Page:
Maharlika doesn’t mean noble, says historian
The word maharlika does not mean noble or nobleman, a historian has said.
According to Joseph Morong's report on "24 Oras", Professor Xiao Chua said the American colonizers had erred in translating Spanish documents that contained the word mahadlika or maharlika.
"Ang ibig sabihin ng maharlika noong unang panahon ay isang uri ng tao na malaya," Chua said.
Chua said that while there was the classes of datu and of uripon or alipin, there was the class in the middle of the system that was called maharlika, or timawa in the Visayan language.
"Middle class. Malaya," Chua said.
According to an article from the National Historical Commission of the Philippines, maharlika came from Sanskrit mahar, or noble, and likha, or creation.
However, there's even a theory that maharlika could have come from a Sanskrit or Indian word that meant something unpleasant.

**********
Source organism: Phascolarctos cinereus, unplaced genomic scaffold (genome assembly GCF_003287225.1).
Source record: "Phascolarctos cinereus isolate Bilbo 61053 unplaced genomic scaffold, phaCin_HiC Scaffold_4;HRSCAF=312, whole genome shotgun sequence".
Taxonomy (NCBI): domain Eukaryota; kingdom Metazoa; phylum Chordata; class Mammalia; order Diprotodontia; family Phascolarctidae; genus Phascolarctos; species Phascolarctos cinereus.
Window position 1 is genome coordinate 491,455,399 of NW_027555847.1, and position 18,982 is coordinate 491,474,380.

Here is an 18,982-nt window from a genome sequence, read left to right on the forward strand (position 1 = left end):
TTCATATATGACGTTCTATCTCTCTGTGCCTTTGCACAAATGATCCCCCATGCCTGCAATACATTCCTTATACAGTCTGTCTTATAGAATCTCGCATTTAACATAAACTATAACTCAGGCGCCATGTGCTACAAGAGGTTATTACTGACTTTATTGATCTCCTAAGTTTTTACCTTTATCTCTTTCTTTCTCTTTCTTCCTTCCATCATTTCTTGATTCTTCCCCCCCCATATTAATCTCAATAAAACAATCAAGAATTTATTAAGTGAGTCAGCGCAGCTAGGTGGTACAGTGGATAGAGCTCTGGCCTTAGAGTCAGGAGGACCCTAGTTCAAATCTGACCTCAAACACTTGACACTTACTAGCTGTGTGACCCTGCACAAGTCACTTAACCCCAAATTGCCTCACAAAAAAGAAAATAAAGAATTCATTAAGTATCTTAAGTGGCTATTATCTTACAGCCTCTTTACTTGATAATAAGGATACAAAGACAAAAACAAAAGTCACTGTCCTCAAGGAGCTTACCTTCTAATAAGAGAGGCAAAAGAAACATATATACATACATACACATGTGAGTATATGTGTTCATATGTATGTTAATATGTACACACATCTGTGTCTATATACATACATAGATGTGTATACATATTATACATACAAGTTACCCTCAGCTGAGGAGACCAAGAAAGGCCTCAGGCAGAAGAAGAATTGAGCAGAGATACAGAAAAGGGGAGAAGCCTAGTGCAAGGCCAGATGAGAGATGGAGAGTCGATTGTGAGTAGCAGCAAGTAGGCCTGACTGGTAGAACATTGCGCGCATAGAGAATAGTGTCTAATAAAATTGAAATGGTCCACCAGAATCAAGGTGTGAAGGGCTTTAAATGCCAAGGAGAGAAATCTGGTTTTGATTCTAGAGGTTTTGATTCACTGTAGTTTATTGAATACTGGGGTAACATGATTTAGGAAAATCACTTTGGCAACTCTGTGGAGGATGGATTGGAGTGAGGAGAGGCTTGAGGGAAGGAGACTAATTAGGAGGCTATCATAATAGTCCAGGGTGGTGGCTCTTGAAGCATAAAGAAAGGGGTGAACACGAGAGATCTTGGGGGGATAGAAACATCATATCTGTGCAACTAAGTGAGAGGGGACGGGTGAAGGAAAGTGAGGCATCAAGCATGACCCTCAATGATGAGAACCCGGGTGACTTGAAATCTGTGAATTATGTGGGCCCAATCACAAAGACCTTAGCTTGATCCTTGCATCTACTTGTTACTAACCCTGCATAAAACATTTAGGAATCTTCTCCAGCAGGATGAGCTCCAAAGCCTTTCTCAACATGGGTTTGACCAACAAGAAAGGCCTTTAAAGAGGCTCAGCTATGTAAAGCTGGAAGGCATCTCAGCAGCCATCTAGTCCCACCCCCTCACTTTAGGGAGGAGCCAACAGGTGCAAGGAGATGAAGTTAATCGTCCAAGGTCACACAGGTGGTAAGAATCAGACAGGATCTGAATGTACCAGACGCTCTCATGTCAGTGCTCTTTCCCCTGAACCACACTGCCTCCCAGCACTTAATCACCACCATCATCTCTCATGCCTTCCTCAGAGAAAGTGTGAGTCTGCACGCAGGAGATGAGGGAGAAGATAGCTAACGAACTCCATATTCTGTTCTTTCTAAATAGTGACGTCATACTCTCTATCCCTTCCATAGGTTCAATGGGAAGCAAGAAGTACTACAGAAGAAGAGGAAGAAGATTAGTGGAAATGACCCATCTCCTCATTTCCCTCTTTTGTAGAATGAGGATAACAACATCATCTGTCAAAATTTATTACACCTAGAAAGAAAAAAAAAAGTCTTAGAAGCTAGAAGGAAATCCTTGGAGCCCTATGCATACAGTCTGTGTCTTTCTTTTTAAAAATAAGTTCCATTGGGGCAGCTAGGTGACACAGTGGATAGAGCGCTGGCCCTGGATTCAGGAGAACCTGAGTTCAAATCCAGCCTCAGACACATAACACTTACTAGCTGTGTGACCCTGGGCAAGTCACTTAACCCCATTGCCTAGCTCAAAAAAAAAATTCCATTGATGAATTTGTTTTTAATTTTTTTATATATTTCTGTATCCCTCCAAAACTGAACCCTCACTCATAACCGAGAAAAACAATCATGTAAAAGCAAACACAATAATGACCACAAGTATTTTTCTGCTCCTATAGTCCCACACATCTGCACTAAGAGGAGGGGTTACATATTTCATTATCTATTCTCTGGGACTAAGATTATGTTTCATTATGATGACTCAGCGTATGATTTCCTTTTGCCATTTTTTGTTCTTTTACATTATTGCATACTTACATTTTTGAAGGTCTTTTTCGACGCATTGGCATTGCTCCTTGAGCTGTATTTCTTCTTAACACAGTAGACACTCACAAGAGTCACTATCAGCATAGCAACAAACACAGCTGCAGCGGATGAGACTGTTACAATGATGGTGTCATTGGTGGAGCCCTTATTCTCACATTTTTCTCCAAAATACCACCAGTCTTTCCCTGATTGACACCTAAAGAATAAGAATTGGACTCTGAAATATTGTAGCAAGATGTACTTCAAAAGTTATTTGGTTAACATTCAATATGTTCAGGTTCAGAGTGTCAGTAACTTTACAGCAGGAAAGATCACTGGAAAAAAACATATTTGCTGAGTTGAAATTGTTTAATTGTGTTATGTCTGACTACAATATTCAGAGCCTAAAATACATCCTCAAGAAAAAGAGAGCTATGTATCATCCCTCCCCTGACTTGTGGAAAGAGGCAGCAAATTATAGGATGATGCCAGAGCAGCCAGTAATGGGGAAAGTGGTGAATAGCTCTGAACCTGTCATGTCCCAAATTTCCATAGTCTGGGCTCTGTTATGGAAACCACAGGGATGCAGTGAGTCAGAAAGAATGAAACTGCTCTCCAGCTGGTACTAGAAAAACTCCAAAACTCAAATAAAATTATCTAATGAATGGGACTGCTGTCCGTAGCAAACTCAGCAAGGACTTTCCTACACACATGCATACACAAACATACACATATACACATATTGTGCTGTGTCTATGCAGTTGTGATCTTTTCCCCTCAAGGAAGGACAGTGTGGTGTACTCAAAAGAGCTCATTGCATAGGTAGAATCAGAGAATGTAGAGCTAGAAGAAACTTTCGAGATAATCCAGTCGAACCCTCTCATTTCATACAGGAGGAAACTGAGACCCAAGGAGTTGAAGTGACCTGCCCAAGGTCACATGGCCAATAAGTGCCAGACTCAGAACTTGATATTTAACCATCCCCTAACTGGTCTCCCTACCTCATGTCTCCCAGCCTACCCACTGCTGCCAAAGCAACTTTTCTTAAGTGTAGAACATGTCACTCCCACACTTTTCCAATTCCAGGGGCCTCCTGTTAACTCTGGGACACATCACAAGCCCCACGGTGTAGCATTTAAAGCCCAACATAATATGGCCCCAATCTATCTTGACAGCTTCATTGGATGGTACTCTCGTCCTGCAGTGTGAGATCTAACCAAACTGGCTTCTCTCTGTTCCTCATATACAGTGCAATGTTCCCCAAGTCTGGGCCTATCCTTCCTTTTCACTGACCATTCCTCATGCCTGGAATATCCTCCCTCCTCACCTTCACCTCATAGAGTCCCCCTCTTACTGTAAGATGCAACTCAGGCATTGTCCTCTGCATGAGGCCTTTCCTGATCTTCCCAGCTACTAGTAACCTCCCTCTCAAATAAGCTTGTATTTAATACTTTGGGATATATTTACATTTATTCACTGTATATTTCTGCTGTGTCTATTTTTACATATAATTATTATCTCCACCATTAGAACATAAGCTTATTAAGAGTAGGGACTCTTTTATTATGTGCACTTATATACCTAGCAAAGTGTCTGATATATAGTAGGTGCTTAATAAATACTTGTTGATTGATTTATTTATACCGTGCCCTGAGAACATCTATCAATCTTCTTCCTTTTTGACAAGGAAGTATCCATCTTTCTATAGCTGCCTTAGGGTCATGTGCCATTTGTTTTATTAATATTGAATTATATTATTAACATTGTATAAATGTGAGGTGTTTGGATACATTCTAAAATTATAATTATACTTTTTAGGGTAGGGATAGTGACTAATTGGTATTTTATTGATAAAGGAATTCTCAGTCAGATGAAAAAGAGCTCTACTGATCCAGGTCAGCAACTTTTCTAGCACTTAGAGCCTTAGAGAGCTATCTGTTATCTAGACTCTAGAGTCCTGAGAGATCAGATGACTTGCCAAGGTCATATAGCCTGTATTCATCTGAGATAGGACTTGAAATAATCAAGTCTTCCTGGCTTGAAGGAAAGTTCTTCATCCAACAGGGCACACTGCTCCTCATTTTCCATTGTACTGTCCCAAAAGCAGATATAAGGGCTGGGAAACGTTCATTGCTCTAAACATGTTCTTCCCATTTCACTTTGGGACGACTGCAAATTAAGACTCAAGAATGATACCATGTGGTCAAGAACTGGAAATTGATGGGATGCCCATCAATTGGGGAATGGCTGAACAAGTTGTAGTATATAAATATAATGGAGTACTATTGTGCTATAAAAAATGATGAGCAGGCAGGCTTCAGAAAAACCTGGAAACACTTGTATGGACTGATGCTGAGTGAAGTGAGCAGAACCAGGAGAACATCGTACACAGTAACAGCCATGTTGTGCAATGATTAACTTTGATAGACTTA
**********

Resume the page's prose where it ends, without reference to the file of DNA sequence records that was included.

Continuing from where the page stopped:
President Rodrigo Duterte on Monday expressed his agreement with the late dictator Ferdinand Marcos' supposed plan to change the country's name from the Philippines to Maharlika.
The Philippines was named after the Spanish monarch Philip II. The archipelago was a Spanish colony for centuries until it became a US protectorate in 1898.
"Philippines because it was discovered by Magellan using the money of King Philip. Kaya pagdating ng ulol ginawang Philippines. Pero okay na ‘yan, balang araw palitan natin,” Duterte said in a speech in Buluan, Maguindanao.
“Actually, tama si Marcos. Panahon ni Marcos, tama talaga si Marcos. Gusto niya palitan [ng] Maharlika, the Republic of Maharlika because maharlika is a Malay word and it means more of a concept of serenity and peace,” he added. —NB, GMA News